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FEMS Microbiol Rev. 1993 Apr;10(3-4):229-42.

Sugar transport in Saccharomyces cerevisiae.

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Instituto de Investigaciones Biom├ędicas, CSIC, Madrid, Spain.


The yeast Saccharomyces cerevisiae consumes mono- and disaccharides preferentially to any other carbon source. Since sugars do not freely permeate biological membranes, cellular uptake of these compounds requires the action of 'transporters'. The purpose of this review is to summarize the present knowledge on sugar transport in this organism. Yeast cells show two transporters for monosaccharides, the so-called glucose and galactose transporters that act by a facilitated diffusion mechanism. In the case of glucose transport, which also acts upon D-fructose and D-mannose, two components with high- and low-affinity constants have been identified kinetically. Activity of the high-affinity component is dependent on the presence of active kinases whereas activity of the low-affinity component is independent of the presence of these enzymes. Three genes, SNF3, HXT1 and HXT2, encode three different glucose transporters with a high affinity for the substrates and are repressed by high concentrations of glucose in the medium. Kinetic studies suggest that at least one additional gene exists that encodes a transporter with a low affinity and is expressed constitutively. The present view is that there are several additional transporters for glucose that have not yet been identified. Galactose transport has only one natural substrate, D-galactose, and is encoded by the gene GAL2. Expression of this gene is induced by galactose and repressed by glucose. Two transporters for disaccharides have been identified in S. cerevisiae: maltose and alpha-methylglucoside transporters. These transporters are H(+)-symports that depend on the electrochemical proton gradient and are independent of the ATP level. The gene that encodes the maltose transporter is clustered with the other two genes required for maltose utilization in a locus that is found repeated at different chromosomal locations. Its expression is induced by maltose and repressed by glucose. The rate of sugar uptake in yeast cells is controlled by changes in affinity of the corresponding transporters as well as by an irreversible inactivation that affects their Vmax. The mechanisms involved in these regulatory processes are unknown at present.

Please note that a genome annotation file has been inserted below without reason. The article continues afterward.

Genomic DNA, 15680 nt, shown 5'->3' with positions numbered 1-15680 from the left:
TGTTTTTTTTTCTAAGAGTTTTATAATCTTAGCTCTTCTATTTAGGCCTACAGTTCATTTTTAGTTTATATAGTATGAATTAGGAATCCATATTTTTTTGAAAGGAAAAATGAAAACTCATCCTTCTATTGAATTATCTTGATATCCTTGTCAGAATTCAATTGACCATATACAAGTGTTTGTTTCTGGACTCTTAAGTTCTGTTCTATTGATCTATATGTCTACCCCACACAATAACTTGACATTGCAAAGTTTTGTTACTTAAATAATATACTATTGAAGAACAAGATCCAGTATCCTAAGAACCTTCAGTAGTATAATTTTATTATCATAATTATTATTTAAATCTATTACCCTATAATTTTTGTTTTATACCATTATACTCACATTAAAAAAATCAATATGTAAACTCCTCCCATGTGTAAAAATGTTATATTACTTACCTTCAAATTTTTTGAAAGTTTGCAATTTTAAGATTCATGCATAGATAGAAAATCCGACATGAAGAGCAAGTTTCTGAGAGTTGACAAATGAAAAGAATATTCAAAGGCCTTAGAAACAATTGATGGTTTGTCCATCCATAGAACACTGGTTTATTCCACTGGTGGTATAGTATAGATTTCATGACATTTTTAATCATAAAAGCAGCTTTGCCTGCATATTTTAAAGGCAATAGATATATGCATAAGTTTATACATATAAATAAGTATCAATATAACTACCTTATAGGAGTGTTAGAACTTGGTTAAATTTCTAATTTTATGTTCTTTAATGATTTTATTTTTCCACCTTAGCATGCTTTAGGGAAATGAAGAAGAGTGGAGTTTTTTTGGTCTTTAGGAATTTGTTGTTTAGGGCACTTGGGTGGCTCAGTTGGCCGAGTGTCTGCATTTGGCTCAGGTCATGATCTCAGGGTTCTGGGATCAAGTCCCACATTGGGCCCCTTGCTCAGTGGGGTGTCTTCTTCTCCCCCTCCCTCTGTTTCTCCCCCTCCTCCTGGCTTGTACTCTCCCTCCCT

[Indexed for MEDLINE]

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